MagPi 69: affordable 3D printing with a Raspberry Pi
Hi folks, Rob from The MagPi here with the good news that The MagPi 69 is out now! Nice. Our latest issue is all about 3D printing and how you can get yourself a very affordable 3D printer that you can control with a Raspberry Pi.
Pi-powered 3D printing
Affordability is always a big factor when it comes to 3D printers. Like any new cosumer tech, their prices are often in the thousands of pounds. Over the last decade, however, these prices have been dropping steadily. Now you can get budget 3D printers for hundreds rather than thousands – and even for £99, like the iMakr. Pairing an iMakr with a Raspberry Pi makes for a reasonably priced 3D printing solution. In issue 69, we show you how to do just that!
Portable Raspberry Pis
Looking for a way to make your Raspberry Pi portable? One of our themes this issue is portable Pis, with a feature on how to build your very own Raspberry Pi TV stick, coincidentally with a 3D-printed case. We also review the Noodle Pi kit and the RasPad, two products that can help you take your Pi out and about away from a power socket.
And of course we have a selection of other great guides, project showcases, reviews, and community news.
Get The MagPi 69
Issue 69 is available today from WHSmith, Tesco, Sainsbury’s, and Asda. If you live in the US, head over to your local Barnes & Noble or Micro Center in the next few days for a print copy. You can also get the new issue online from our store, or digitally via our Android and iOS apps. And don’t forget, there’s always the free PDF as well.
New subscription offer!
Want to support the Raspberry Pi Foundation and the magazine? We’ve launched a new way to subscribe to the print version of The MagPi: you can now take out a monthly £4 subscription to the magazine, effectively creating a rolling pre-order system that saves you money on each issue.
You can also take out a twelve-month print subscription and get a Pi Zero W, Pi Zero case, and adapter cables absolutely free! This offer does not currently have an end date.
We hope you enjoy this issue! See you next month.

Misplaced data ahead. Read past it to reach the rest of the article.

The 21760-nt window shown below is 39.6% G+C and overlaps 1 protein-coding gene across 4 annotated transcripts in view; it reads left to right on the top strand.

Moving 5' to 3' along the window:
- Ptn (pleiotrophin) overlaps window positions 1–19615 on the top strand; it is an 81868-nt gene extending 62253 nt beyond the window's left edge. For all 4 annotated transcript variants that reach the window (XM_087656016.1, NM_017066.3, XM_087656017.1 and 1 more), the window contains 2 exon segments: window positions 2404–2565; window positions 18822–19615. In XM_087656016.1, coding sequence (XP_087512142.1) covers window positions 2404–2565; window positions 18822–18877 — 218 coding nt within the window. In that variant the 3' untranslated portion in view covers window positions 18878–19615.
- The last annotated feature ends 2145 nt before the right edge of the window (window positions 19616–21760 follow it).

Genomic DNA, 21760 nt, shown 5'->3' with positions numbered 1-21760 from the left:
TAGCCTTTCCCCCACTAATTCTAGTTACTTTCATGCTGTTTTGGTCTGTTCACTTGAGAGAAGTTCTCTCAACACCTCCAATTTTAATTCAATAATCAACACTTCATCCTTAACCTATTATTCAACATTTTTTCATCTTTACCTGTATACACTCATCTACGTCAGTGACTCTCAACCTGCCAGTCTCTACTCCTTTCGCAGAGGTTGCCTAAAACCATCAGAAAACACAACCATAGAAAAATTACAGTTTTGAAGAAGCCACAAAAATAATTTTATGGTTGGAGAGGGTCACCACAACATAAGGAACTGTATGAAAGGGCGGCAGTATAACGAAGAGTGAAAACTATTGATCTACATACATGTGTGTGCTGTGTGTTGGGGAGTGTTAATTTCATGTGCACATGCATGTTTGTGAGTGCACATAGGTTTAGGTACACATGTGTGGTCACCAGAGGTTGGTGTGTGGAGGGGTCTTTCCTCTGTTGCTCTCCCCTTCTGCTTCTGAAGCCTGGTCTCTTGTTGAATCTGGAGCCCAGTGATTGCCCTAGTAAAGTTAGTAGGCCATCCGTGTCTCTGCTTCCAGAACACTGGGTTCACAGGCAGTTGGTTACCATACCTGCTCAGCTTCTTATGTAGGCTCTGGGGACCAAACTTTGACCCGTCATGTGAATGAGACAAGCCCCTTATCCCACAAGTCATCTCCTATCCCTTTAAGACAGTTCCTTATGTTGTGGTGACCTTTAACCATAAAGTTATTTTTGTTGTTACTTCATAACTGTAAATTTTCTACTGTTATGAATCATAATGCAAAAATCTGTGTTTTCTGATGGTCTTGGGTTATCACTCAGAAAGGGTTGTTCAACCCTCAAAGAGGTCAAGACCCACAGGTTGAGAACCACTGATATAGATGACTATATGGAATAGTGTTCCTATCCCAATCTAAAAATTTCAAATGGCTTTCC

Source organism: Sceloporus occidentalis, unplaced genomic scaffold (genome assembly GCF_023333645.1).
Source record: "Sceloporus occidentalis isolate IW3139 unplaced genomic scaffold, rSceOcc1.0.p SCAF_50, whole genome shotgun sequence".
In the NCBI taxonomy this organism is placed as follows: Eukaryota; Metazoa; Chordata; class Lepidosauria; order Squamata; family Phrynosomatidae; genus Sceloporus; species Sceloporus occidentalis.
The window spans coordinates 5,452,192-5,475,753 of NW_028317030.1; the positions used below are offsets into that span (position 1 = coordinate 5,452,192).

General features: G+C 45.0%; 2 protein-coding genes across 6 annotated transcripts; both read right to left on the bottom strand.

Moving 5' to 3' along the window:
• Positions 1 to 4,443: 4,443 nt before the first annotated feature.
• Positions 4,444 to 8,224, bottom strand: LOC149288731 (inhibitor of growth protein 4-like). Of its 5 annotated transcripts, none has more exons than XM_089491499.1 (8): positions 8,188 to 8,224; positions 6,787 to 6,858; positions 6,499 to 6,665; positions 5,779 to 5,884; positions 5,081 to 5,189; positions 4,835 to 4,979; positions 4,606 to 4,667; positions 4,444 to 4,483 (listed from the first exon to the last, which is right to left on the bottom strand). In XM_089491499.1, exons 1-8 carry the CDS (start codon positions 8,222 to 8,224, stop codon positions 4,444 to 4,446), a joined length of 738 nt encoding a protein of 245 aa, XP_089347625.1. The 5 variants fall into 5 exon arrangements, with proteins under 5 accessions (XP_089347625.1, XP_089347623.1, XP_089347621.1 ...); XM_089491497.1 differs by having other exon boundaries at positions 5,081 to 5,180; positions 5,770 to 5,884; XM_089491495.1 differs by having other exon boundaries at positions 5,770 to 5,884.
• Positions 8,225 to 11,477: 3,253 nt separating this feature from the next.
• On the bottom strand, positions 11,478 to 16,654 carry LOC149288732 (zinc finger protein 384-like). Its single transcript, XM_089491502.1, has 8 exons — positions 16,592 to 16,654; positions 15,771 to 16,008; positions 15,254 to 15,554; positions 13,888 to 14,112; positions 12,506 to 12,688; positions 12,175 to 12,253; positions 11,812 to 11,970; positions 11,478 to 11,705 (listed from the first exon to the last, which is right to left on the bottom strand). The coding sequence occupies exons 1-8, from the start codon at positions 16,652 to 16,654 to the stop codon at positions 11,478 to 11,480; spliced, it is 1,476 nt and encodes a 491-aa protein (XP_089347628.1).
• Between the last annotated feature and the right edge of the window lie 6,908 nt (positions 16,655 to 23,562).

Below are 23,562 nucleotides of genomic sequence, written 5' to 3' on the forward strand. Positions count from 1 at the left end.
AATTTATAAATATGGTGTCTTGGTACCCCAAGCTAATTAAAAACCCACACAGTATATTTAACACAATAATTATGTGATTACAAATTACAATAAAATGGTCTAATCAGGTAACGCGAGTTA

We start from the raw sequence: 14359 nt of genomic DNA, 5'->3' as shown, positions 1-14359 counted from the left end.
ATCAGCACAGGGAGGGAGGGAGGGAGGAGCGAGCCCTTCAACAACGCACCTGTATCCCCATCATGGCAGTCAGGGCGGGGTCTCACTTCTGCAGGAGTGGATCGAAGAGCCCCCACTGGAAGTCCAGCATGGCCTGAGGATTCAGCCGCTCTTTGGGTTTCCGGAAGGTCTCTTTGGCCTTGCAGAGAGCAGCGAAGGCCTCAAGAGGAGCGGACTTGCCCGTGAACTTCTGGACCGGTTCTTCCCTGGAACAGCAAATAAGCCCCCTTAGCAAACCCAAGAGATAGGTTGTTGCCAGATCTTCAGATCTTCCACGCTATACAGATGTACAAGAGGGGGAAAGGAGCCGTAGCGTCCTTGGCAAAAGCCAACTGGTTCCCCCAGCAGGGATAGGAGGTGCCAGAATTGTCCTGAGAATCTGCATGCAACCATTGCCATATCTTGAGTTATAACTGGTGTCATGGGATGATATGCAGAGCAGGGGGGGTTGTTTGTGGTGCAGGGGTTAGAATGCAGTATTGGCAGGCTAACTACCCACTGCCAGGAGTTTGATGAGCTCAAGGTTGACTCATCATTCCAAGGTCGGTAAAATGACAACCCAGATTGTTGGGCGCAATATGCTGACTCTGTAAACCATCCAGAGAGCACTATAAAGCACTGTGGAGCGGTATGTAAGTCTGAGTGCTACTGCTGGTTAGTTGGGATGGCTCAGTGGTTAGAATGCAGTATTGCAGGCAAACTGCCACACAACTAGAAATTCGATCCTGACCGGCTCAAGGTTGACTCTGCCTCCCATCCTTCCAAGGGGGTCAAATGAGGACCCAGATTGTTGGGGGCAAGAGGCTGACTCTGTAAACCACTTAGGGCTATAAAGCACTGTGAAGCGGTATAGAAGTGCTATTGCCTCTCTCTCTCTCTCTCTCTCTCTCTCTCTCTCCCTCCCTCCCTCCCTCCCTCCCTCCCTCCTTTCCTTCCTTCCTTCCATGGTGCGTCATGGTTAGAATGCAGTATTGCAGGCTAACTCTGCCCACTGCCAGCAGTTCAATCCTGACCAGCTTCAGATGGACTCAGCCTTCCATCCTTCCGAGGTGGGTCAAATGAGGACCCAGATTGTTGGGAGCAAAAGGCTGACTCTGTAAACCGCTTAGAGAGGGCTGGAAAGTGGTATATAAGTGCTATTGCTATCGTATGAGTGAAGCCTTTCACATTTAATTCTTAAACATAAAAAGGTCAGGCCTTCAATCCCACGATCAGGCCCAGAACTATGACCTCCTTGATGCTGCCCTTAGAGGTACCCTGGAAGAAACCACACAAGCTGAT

Magnetic Bounce Video at https://www.youtube.com/watch?v=-Bqg_NlfEyM
Alan Mc (Irish Framboise)
Looking forward to finding the new issue in my mailbox! Excellent stuff.
about the rocket modelling in blender…
it’s not true that blender doesn’t run on the pi. it runs surprisingly well with the enabled opengl driver and after changing some blender opengl settings (if i remember correctly something with object picking and triple buffering has to be changed but i would have to check).
The article implies that the Wanhao i3 Mini/Coccon Create Modelmaker is USB controllable. This is not the case, at least with the current firmware. The USB can only be used for firmware upgrades.
I’ve been doing 3D Printing for over a year, and the one thing that concerns me is the recommending the A-Net printer. It is a printer kit that needs to be built, but that is not an issue. It being a dangerous printer is.
Let me explain, in recent history there has been several home/house fires that were blamed on 3D Printers. But in 90% of the cases when a disaster strikes and it is found to be “New Technology” in area of the disaster, it is often blamed. So in those 90% of those cases, though there was a 3D Printer in the home/house that burned down, it was not the cause of the fire. Thank god!
But there was 1 known case and another case under review where a 3D Printer was the cause. In both cases, it was an A-Net printer. It has been surmised that something happened to the heating element and it went into thermal-runaway, cause the 3D printed object to catch fire and spread to the rest of the house.
“Throwing petrol to the fire,” there is a fix for this, but one has to “burn” a new configuration system to the Marlin board the A-Net uses. There are several safety configuration values turned off, and they need to be switched on and burned onto the Marlin board, a process similar to uploading a sketch to an Arduino board. The files are up there and there are several Youtube Videos on how to do this.
When buying a “Cheap 3D Printer” it is Buyer Beware.
Buy the way, I own 2 Tronxy 3D Printers, a P802MA and an X1. They are great and cheap, and the P802 is similar to the A-Net. And yes, they also suffer from this config safety problem. Its that when I 3D print something, I do not walk away from them in case something happens. I am always near by and can immediately deal with any problems that they may get into.
Where did you find the £99 price tag for the Startt?
lists it a £199!
i typed £119, why did it get changed to 199?